In December the Postbank lost R42 million to hackers. Afterwards experts called for a new cyber policing strategy. After 20 years on the Internet I did not know we had a cyber policing strategy in place. During 1997-2003 I worked for major Internet Service Providers and three banks running their IT Security. If South Africa has a national cybercrime strategy, it’s time we know more about it.
Professor Basie von Solms, from University of Johannesburg, warned parliament against internet fraud like the Postbank loss over the 2011 festive season. While I was direct of Computer Society South Africa, I was engaged with Prof von Solms and found him honest and direct. He said, while SA Police Service had highly skilled cyber specialists, there were not enough of them. There was no overarching policy to protect the security of SA’s interconnected computer networks.
Von Solms said a draft cyber security strategy was circulated in 2010 by the government but nothing further had been heard of it. Without a cyber policing unit with compliance inspectors, cyber crime and cyber terrorism would just increase. Most countries had a computer security incident response team that tracked global trends in cyber crime and virus attacks to spread awareness and propose measures to address them.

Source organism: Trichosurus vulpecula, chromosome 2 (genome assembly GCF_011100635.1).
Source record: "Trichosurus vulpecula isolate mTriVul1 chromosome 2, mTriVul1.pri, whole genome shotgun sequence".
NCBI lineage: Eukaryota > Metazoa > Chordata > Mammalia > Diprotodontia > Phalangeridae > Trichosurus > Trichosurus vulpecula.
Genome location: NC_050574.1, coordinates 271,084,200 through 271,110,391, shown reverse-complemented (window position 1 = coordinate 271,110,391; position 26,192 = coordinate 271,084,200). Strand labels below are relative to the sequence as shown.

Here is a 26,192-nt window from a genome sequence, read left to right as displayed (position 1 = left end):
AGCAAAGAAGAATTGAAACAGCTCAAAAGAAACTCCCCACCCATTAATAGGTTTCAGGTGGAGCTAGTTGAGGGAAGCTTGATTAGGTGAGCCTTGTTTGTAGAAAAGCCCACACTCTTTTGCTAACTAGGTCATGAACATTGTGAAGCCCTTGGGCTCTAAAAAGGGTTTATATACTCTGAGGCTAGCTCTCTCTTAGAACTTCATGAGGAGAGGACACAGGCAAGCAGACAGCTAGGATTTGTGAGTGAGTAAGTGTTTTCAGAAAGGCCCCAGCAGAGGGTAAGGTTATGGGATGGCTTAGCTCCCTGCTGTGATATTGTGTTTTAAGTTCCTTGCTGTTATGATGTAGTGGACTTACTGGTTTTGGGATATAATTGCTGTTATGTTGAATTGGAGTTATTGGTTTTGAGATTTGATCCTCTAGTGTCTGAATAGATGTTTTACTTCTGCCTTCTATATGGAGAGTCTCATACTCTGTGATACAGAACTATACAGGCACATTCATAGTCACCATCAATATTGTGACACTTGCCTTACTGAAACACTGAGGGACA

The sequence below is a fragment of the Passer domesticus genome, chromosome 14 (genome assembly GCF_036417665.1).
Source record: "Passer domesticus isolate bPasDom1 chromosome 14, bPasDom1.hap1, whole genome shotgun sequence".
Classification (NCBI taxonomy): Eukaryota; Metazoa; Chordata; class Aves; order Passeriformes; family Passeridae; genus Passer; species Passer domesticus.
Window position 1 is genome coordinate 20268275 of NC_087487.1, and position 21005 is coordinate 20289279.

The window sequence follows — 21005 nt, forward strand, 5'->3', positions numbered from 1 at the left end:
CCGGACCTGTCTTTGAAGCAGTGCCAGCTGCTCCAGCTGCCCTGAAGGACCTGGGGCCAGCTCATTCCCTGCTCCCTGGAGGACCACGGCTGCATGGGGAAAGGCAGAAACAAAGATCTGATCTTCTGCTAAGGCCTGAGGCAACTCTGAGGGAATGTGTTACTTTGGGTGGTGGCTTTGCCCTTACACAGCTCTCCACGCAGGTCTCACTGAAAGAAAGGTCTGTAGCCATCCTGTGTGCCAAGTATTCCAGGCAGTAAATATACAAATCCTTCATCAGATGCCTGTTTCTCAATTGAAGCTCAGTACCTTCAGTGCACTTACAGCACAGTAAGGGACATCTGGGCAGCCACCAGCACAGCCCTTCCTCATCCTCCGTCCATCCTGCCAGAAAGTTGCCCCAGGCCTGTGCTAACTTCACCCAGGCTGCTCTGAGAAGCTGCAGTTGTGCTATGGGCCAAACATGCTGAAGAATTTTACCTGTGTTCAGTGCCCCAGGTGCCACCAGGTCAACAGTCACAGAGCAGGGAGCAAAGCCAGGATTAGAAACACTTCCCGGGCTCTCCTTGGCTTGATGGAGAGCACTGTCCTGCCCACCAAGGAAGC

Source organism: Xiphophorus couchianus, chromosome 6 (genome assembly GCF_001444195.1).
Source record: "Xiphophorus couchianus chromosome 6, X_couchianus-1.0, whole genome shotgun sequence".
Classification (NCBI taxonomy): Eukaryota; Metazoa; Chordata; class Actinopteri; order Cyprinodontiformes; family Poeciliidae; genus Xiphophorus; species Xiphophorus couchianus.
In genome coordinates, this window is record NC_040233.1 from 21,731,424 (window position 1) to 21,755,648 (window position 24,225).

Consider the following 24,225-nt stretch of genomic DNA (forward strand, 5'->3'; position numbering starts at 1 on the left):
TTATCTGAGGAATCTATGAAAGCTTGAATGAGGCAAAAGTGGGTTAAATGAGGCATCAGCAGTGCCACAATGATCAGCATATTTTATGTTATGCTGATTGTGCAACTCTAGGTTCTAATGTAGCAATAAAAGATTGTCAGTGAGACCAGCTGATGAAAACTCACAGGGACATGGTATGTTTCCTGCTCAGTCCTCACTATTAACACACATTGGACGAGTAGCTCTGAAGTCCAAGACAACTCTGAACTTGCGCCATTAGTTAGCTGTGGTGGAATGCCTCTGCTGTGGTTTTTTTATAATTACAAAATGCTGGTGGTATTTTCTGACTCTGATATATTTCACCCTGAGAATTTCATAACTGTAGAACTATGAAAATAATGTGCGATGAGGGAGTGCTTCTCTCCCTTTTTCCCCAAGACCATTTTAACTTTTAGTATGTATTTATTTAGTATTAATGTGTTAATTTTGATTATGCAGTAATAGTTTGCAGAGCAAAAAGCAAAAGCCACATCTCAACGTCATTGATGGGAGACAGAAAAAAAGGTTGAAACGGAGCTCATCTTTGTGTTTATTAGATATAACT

“We are allowing citizens to use the internet more and more but are not protecting them.” This reads like something from 1984 or Brave New World professor. Citizens needs education on safe use on the Internet. No amount of laws will stop stupidity.
He believed Parliament had an obligation to conduct oversight of the cyber security of government departments and other state entities. The failure to exercise this oversight was partly to blame, he said, for the debacle at the Postbank as no check had been made of its computer security system.
According to the annual Norton Cybercrime report, South Africa ranked #3 in the world. They estimate consumers lost close to $20.7 billion after falling prey to cybercrime including attacks, malware and phishing. The highest numbers of cybercrime victims were found in Russia (92 percent), China (84 percent) and South Africa (80 percent).
To reduce your risk we recommend the following:
- Study Internet Security Awareness Basics from Gideon Rasmussen
- Ensure your HR department talks to your IT department once a month about IT Security issues
- Ensure you make your staff, teachers and students (in school or university) sign an Internet usage policy.
For information on our new Internet Security Awareness workshop, contact our national office.